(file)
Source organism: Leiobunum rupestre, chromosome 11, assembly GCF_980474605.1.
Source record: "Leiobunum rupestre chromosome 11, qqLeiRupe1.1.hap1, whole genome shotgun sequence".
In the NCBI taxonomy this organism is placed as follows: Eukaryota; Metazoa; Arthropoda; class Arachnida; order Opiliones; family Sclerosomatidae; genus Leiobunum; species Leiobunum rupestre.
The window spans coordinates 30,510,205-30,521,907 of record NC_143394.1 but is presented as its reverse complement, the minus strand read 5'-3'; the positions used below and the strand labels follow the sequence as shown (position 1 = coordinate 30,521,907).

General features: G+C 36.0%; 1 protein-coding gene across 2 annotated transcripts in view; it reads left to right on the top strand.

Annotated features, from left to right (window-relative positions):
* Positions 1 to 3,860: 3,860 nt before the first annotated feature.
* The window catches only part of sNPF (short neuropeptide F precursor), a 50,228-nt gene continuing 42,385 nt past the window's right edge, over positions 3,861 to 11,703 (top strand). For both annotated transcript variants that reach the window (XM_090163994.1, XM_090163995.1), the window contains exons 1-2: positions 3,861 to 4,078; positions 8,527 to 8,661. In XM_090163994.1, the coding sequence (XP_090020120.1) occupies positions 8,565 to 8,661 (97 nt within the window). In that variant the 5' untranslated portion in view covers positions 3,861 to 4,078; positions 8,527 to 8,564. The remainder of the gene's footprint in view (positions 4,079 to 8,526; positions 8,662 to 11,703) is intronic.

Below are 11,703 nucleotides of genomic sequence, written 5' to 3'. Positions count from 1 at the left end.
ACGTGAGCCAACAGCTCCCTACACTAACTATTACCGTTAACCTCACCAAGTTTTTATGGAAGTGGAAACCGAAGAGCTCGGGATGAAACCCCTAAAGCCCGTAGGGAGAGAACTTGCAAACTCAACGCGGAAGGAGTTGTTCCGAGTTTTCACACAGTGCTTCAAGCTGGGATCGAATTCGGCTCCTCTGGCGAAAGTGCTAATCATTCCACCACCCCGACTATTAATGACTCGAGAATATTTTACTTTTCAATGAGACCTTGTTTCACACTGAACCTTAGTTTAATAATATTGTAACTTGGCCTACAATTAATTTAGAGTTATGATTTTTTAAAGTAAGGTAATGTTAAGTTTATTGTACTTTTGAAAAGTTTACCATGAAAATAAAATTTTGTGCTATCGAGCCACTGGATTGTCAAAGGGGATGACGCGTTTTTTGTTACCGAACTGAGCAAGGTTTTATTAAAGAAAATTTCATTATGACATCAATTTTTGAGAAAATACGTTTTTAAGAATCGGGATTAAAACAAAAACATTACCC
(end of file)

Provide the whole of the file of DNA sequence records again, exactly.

Source organism: Leiobunum rupestre, chromosome 11, assembly GCF_980474605.1.
Source record: "Leiobunum rupestre chromosome 11, qqLeiRupe1.1.hap1, whole genome shotgun sequence".
In the NCBI taxonomy this organism is placed as follows: Eukaryota; Metazoa; Arthropoda; class Arachnida; order Opiliones; family Sclerosomatidae; genus Leiobunum; species Leiobunum rupestre.
The window spans coordinates 30,510,205-30,521,907 of record NC_143394.1 but is presented as its reverse complement, the minus strand read 5'-3'; the positions used below and the strand labels follow the sequence as shown (position 1 = coordinate 30,521,907).

General features: G+C 36.0%; 1 protein-coding gene across 2 annotated transcripts in view; it reads left to right on the top strand.

Annotated features, from left to right (window-relative positions):
* Positions 1 to 3,860: 3,860 nt before the first annotated feature.
* The window catches only part of sNPF (short neuropeptide F precursor), a 50,228-nt gene continuing 42,385 nt past the window's right edge, over positions 3,861 to 11,703 (top strand). For both annotated transcript variants that reach the window (XM_090163994.1, XM_090163995.1), the window contains exons 1-2: positions 3,861 to 4,078; positions 8,527 to 8,661. In XM_090163994.1, the coding sequence (XP_090020120.1) occupies positions 8,565 to 8,661 (97 nt within the window). In that variant the 5' untranslated portion in view covers positions 3,861 to 4,078; positions 8,527 to 8,564. The remainder of the gene's footprint in view (positions 4,079 to 8,526; positions 8,662 to 11,703) is intronic.

Below are 11,703 nucleotides of genomic sequence, written 5' to 3'. Positions count from 1 at the left end.
ACGTGAGCCAACAGCTCCCTACACTAACTATTACCGTTAACCTCACCAAGTTTTTATGGAAGTGGAAACCGAAGAGCTCGGGATGAAACCCCTAAAGCCCGTAGGGAGAGAACTTGCAAACTCAACGCGGAAGGAGTTGTTCCGAGTTTTCACACAGTGCTTCAAGCTGGGATCGAATTCGGCTCCTCTGGCGAAAGTGCTAATCATTCCACCACCCCGACTATTAATGACTCGAGAATATTTTACTTTTCAATGAGACCTTGTTTCACACTGAACCTTAGTTTAATAATATTGTAACTTGGCCTACAATTAATTTAGAGTTATGATTTTTTAAAGTAAGGTAATGTTAAGTTTATTGTACTTTTGAAAAGTTTACCATGAAAATAAAATTTTGTGCTATCGAGCCACTGGATTGTCAAAGGGGATGACGCGTTTTTTGTTACCGAACTGAGCAAGGTTTTATTAAAGAAAATTTCATTATGACATCAATTTTTGAGAAAATACGTTTTTAAGAATCGGGATTAAAACAAAAACATTACCC